Top Ten Tuesdays was created by The Broke and Bookish, but is now hosted weekly by That Artsy Reader Girl and anyone is free to participate! This week’s topic is page to books too precious to touch. I don’t collect books for personal reasons, and my library is not super big because I like having a small personal collection. The only books I hold dearly are the books I have signed by my favorite author, but I still lend them out. All this being said, I don’t own any books I wouldn’t let anyone touch. I want to own books so that my children can read them and other people can lend them out (though I would appreciate some courtesy when my friends and family read them), so this topic is a little moot for me. So instead of books, I’m going with characters that are too precious to touch

I think there’s a lot of characters that are so amazing, but I also am really protective of some characters because people tend to judge them too harshly because they think they’re “not serious enough” or their behavior “is stupid”. So I definitely have characters I like people to think a little more critically about, and not just take at face value. As readers and people two tend to think deeply about their characters, I think we’re all guilty of taking attacks at our favorite characters personally. And on the other end of the spectrum, are equally as guilty of judging someone else’s favorite too quickly. So let me know if you have any characters like that, I’m always looking for more unique perspectives on characters that add depth. Alright, let’s go!

  • Sansa Stark from Game of Thrones (the TV show)
    SPOILERS FOR THE ENTIRE SERIES (highlight to read—it’s in white text) BUTTTTTTT… I flipping love Sansa. She’s the first person on this list just because I just finished the entire series (I can finally get back on the Internet HUZZAH). She is such a strong character, and I think she’s also a poster child for characters who are simplified and judged at face value—this all in combination with sexism too. Particularly in the early seasons. I mean yes, she wants to be queen and blindly follows and is too trusting, but I think EVERYONE forgets or ignores the fact that she was a CHILD at this time. She doesn’t have to be anyone, and even if she just wants to be queen everyone just dumps on her because “oh she’s a silly little girl, and is so stupid”. I get so fired up when people blame Sansa for what happened to her and how she reacted. PROTECT SANSA QUEEN OF THE NORTH FOREVER.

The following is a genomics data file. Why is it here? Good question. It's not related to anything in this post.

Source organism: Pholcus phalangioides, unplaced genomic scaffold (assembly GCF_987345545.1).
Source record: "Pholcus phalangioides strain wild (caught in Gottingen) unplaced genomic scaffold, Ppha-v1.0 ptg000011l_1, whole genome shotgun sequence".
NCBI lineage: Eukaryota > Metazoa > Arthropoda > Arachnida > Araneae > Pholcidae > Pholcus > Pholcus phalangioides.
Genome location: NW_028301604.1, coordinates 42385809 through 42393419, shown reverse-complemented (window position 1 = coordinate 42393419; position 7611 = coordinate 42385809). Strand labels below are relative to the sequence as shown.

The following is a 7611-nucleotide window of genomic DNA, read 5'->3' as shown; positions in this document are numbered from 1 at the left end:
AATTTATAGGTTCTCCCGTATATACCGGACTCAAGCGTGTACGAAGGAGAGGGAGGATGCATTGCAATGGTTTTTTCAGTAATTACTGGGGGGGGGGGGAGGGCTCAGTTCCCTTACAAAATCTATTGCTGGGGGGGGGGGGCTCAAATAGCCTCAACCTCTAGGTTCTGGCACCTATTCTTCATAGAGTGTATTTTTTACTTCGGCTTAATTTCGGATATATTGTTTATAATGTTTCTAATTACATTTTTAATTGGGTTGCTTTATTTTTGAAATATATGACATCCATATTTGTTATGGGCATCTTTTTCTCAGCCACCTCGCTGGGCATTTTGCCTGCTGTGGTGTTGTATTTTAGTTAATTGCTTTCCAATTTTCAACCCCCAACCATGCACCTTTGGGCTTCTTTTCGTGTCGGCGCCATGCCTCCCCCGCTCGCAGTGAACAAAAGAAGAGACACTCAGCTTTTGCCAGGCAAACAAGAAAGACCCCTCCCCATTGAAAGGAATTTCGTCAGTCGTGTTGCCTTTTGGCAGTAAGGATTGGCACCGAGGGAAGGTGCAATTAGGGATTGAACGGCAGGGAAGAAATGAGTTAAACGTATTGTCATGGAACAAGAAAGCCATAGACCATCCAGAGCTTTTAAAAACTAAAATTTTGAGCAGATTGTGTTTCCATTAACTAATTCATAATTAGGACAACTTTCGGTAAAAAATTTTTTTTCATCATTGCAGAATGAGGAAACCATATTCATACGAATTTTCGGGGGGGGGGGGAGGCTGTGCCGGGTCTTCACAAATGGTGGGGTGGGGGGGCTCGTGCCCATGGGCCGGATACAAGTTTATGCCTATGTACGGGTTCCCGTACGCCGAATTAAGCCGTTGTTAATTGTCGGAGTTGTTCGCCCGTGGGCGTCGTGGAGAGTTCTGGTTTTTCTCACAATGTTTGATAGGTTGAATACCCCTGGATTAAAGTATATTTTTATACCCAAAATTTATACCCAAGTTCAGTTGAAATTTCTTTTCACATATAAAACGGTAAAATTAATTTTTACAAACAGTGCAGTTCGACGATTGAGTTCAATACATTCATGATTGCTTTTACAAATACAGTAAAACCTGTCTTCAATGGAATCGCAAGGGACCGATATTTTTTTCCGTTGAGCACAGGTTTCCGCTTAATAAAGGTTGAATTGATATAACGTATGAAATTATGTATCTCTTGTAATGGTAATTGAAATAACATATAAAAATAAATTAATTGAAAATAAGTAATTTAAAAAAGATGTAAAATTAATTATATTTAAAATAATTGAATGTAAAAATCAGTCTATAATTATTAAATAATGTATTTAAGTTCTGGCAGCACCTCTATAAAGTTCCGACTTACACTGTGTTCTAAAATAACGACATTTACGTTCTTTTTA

• Harry Potter from The Order of the Pheonix by J.K. Rowling
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    I feel really strongly about this, and I apologize because I’m sure I’ve included or talked about Harry Potter in the fifth book on this blog very recently. But it really kind of pushes my buttons when people complain about him being “whiney” in the 5th book. He’s a little… hard to understand. But considering the events at the end of the 4th book (and the 5th picks up right after the 4th ends), it’s totally understandable. Harry is clearly suffering from PTSD and/or depression but people just complain that he’s angsty and being a teenager… Um no he was just held hostage and watched a friend of his be murdered. Of course his behavior isn’t going to be up to our A+ standards. I just really think people should think about that before complaining that he’s annoying.
  • Lara Jean from To All The Boys I’ve Loved Before
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    People always complain about Lara Jean being naive and so young. But I don’t see that as a bad thing. I mean she’s a little naive in some ways, but also very wise in a lot of ways. The writing of the book reflects and suggests what we read is exactly how Lara Jean thinks, and I love that about the book. There’s a a kind of humble joy in Lara Jean that I think is void of so many characters. Lara Jean is also one of subtle and quiet strength, she’s quite resilient and though people don’t think of this book as feminist, I think Lara Jean is a great example of feminism, especially because she has always respected herself and done what’s best for her. She has a healthy amount of skepticism, but is also willing to forgive people. Overall she’s much more complex than a “silly girl who just likes to bake”.
  • Lydia Bennet from Pride and Prejudice by Jane Austen
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    So many people love to hate Lydia Bennet (I know I use to be one of them). I was chatting with my good friend Jessica a few weeks ago about Lydia and she totally changed my perspective on Lydia Bennet. I detailed it a lot in a discussion post, but it kind of boils down to the fact that we on some level believe Lydia got what she deserved when she ended up with Wickham, which is absolutely not true. It also leads back to new age feminism. Like we give more slack to girls and women who are strong and independent; who pull themselves out of their own situations and “earn the respect of the men and equality they deserve.” But that’s the thing with feminism; you don’t have to do anything or be anything to deserve respect and equality. You just automatically get it because you’re a human, and Lydia deserves more of that.